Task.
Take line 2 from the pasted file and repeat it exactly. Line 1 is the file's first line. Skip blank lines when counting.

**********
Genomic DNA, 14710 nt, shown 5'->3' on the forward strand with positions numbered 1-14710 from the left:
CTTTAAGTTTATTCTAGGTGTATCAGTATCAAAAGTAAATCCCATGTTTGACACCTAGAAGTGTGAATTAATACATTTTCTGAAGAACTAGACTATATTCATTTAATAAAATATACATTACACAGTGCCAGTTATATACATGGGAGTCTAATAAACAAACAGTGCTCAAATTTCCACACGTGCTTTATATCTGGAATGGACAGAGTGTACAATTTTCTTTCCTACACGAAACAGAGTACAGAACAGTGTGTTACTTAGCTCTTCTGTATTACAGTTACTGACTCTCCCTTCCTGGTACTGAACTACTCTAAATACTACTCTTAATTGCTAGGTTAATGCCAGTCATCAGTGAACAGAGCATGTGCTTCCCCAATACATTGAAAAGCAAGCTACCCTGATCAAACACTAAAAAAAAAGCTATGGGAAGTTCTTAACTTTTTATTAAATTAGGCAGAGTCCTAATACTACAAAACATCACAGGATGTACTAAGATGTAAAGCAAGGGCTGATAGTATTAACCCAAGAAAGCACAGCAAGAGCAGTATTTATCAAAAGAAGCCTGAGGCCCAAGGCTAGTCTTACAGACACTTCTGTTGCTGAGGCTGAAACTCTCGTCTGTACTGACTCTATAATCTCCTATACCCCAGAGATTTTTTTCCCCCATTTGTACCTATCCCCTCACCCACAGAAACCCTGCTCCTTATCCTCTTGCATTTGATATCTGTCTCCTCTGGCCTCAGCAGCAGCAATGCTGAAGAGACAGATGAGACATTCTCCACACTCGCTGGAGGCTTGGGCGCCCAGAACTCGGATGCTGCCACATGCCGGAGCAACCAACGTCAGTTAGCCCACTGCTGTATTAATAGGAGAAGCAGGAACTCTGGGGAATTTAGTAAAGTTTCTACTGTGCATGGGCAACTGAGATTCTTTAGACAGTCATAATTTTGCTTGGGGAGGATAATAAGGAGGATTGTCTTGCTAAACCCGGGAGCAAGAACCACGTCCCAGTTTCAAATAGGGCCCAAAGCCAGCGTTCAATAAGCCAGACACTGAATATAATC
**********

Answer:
CTTTAAGTTTATTCTAGGTGTATCAGTATCAAAAGTAAATCCCATGTTTGACACCTAGAAGTGTGAATTAATACATTTTCTGAAGAACTAGACTATATTCATTTAATAAAATATACATTACACAGTGCCAGTTATATACATGGGAGTCTAATAAACAAACAGTGCTCAAATTTCCACACGTGCTTTATATCTGGAATGGACAGAGTGTACAATTTTCTTTCCTACACGAAACAGAGTACAGAACAGTGTGTTACTTAGCTCTTCTGTATTACAGTTACTGACTCTCCCTTCCTGGTACTGAACTACTCTAAATACTACTCTTAATTGCTAGGTTAATGCCAGTCATCAGTGAACAGAGCATGTGCTTCCCCAATACATTGAAAAGCAAGCTACCCTGATCAAACACTAAAAAAAAAGCTATGGGAAGTTCTTAACTTTTTATTAAATTAGGCAGAGTCCTAATACTACAAAACATCACAGGATGTACTAAGATGTAAAGCAAGGGCTGATAGTATTAACCCAAGAAAGCACAGCAAGAGCAGTATTTATCAAAAGAAGCCTGAGGCCCAAGGCTAGTCTTACAGACACTTCTGTTGCTGAGGCTGAAACTCTCGTCTGTACTGACTCTATAATCTCCTATACCCCAGAGATTTTTTTCCCCCATTTGTACCTATCCCCTCACCCACAGAAACCCTGCTCCTTATCCTCTTGCATTTGATATCTGTCTCCTCTGGCCTCAGCAGCAGCAATGCTGAAGAGACAGATGAGACATTCTCCACACTCGCTGGAGGCTTGGGCGCCCAGAACTCGGATGCTGCCACATGCCGGAGCAACCAACGTCAGTTAGCCCACTGCTGTATTAATAGGAGAAGCAGGAACTCTGGGGAATTTAGTAAAGTTTCTACTGTGCATGGGCAACTGAGATTCTTTAGACAGTCATAATTTTGCTTGGGGAGGATAATAAGGAGGATTGTCTTGCTAAACCCGGGAGCAAGAACCACGTCCCAGTTTCAAATAGGGCCCAAAGCCAGCGTTCAATAAGCCAGACACTGAATATAATC